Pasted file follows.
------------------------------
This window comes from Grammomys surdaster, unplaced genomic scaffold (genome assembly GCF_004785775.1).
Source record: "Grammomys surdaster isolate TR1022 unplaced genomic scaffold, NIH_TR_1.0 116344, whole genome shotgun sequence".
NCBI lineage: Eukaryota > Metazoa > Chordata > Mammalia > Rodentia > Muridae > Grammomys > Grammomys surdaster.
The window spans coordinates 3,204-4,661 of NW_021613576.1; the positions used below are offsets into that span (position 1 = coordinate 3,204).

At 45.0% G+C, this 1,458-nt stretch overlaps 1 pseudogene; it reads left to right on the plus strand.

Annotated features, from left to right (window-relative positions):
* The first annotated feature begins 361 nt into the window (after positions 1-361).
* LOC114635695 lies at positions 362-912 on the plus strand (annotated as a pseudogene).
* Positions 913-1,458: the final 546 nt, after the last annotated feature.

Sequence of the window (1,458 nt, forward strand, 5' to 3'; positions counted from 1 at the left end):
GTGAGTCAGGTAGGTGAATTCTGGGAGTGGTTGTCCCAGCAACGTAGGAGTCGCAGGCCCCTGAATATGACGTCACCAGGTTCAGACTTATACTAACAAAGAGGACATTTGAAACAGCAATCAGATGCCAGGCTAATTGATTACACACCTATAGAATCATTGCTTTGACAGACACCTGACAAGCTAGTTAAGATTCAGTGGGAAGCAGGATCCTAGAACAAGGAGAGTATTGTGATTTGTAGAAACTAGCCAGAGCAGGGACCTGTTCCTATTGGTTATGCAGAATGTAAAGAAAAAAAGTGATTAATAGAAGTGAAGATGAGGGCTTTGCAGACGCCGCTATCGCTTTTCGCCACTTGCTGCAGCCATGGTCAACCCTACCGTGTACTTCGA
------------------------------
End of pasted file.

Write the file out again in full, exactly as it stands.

This window comes from Grammomys surdaster, unplaced genomic scaffold (genome assembly GCF_004785775.1).
Source record: "Grammomys surdaster isolate TR1022 unplaced genomic scaffold, NIH_TR_1.0 116344, whole genome shotgun sequence".
NCBI lineage: Eukaryota > Metazoa > Chordata > Mammalia > Rodentia > Muridae > Grammomys > Grammomys surdaster.
The window spans coordinates 3,204-4,661 of NW_021613576.1; the positions used below are offsets into that span (position 1 = coordinate 3,204).

At 45.0% G+C, this 1,458-nt stretch overlaps 1 pseudogene; it reads left to right on the plus strand.

Annotated features, from left to right (window-relative positions):
* The first annotated feature begins 361 nt into the window (after positions 1-361).
* LOC114635695 lies at positions 362-912 on the plus strand (annotated as a pseudogene).
* Positions 913-1,458: the final 546 nt, after the last annotated feature.

Sequence of the window (1,458 nt, forward strand, 5' to 3'; positions counted from 1 at the left end):
GTGAGTCAGGTAGGTGAATTCTGGGAGTGGTTGTCCCAGCAACGTAGGAGTCGCAGGCCCCTGAATATGACGTCACCAGGTTCAGACTTATACTAACAAAGAGGACATTTGAAACAGCAATCAGATGCCAGGCTAATTGATTACACACCTATAGAATCATTGCTTTGACAGACACCTGACAAGCTAGTTAAGATTCAGTGGGAAGCAGGATCCTAGAACAAGGAGAGTATTGTGATTTGTAGAAACTAGCCAGAGCAGGGACCTGTTCCTATTGGTTATGCAGAATGTAAAGAAAAAAAGTGATTAATAGAAGTGAAGATGAGGGCTTTGCAGACGCCGCTATCGCTTTTCGCCACTTGCTGCAGCCATGGTCAACCCTACCGTGTACTTCGA